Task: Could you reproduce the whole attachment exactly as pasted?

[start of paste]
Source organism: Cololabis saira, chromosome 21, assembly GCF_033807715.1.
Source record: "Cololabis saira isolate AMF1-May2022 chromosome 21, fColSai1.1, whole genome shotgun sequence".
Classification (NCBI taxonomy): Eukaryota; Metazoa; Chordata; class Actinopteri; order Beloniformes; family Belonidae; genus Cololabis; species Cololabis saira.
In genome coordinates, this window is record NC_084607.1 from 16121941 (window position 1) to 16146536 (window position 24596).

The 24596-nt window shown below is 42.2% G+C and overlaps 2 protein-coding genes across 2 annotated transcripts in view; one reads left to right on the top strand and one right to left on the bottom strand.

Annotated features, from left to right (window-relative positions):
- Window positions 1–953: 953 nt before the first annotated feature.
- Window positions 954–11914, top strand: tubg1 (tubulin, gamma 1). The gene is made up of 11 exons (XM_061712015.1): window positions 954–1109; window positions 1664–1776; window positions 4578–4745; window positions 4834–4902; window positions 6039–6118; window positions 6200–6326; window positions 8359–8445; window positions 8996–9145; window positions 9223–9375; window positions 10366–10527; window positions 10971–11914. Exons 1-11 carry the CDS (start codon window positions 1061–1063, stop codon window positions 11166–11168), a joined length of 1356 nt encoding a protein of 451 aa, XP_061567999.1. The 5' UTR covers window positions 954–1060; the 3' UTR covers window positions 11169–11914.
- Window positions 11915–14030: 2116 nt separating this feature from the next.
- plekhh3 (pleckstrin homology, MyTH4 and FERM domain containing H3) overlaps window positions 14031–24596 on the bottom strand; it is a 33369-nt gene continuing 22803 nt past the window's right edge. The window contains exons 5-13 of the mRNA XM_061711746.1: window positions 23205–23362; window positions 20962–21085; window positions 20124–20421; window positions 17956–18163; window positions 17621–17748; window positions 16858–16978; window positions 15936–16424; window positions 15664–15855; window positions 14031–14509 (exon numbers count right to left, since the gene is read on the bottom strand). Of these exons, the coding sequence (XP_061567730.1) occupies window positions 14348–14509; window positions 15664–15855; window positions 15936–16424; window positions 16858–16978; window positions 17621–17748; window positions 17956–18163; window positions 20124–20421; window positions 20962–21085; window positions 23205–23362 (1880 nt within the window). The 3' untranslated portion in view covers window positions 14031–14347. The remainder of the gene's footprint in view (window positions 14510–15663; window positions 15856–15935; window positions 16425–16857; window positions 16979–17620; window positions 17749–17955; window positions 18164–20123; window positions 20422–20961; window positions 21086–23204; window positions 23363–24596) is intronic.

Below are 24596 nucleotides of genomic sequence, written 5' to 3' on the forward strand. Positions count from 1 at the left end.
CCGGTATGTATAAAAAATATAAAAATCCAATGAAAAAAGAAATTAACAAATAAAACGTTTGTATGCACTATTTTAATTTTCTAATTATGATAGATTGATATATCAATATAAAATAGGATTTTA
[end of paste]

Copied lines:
Source organism: Cololabis saira, chromosome 21, assembly GCF_033807715.1.
Source record: "Cololabis saira isolate AMF1-May2022 chromosome 21, fColSai1.1, whole genome shotgun sequence".
Classification (NCBI taxonomy): Eukaryota; Metazoa; Chordata; class Actinopteri; order Beloniformes; family Belonidae; genus Cololabis; species Cololabis saira.
In genome coordinates, this window is record NC_084607.1 from 16121941 (window position 1) to 16146536 (window position 24596).

The 24596-nt window shown below is 42.2% G+C and overlaps 2 protein-coding genes across 2 annotated transcripts in view; one reads left to right on the top strand and one right to left on the bottom strand.

Annotated features, from left to right (window-relative positions):
- Window positions 1–953: 953 nt before the first annotated feature.
- Window positions 954–11914, top strand: tubg1 (tubulin, gamma 1). The gene is made up of 11 exons (XM_061712015.1): window positions 954–1109; window positions 1664–1776; window positions 4578–4745; window positions 4834–4902; window positions 6039–6118; window positions 6200–6326; window positions 8359–8445; window positions 8996–9145; window positions 9223–9375; window positions 10366–10527; window positions 10971–11914. Exons 1-11 carry the CDS (start codon window positions 1061–1063, stop codon window positions 11166–11168), a joined length of 1356 nt encoding a protein of 451 aa, XP_061567999.1. The 5' UTR covers window positions 954–1060; the 3' UTR covers window positions 11169–11914.
- Window positions 11915–14030: 2116 nt separating this feature from the next.
- plekhh3 (pleckstrin homology, MyTH4 and FERM domain containing H3) overlaps window positions 14031–24596 on the bottom strand; it is a 33369-nt gene continuing 22803 nt past the window's right edge. The window contains exons 5-13 of the mRNA XM_061711746.1: window positions 23205–23362; window positions 20962–21085; window positions 20124–20421; window positions 17956–18163; window positions 17621–17748; window positions 16858–16978; window positions 15936–16424; window positions 15664–15855; window positions 14031–14509 (exon numbers count right to left, since the gene is read on the bottom strand). Of these exons, the coding sequence (XP_061567730.1) occupies window positions 14348–14509; window positions 15664–15855; window positions 15936–16424; window positions 16858–16978; window positions 17621–17748; window positions 17956–18163; window positions 20124–20421; window positions 20962–21085; window positions 23205–23362 (1880 nt within the window). The 3' untranslated portion in view covers window positions 14031–14347. The remainder of the gene's footprint in view (window positions 14510–15663; window positions 15856–15935; window positions 16425–16857; window positions 16979–17620; window positions 17749–17955; window positions 18164–20123; window positions 20422–20961; window positions 21086–23204; window positions 23363–24596) is intronic.

Below are 24596 nucleotides of genomic sequence, written 5' to 3' on the forward strand. Positions count from 1 at the left end.
CCGGTATGTATAAAAAATATAAAAATCCAATGAAAAAAGAAATTAACAAATAAAACGTTTGTATGCACTATTTTAATTTTCTAATTATGATAGATTGATATATCAATATAAAATAGGATTTTA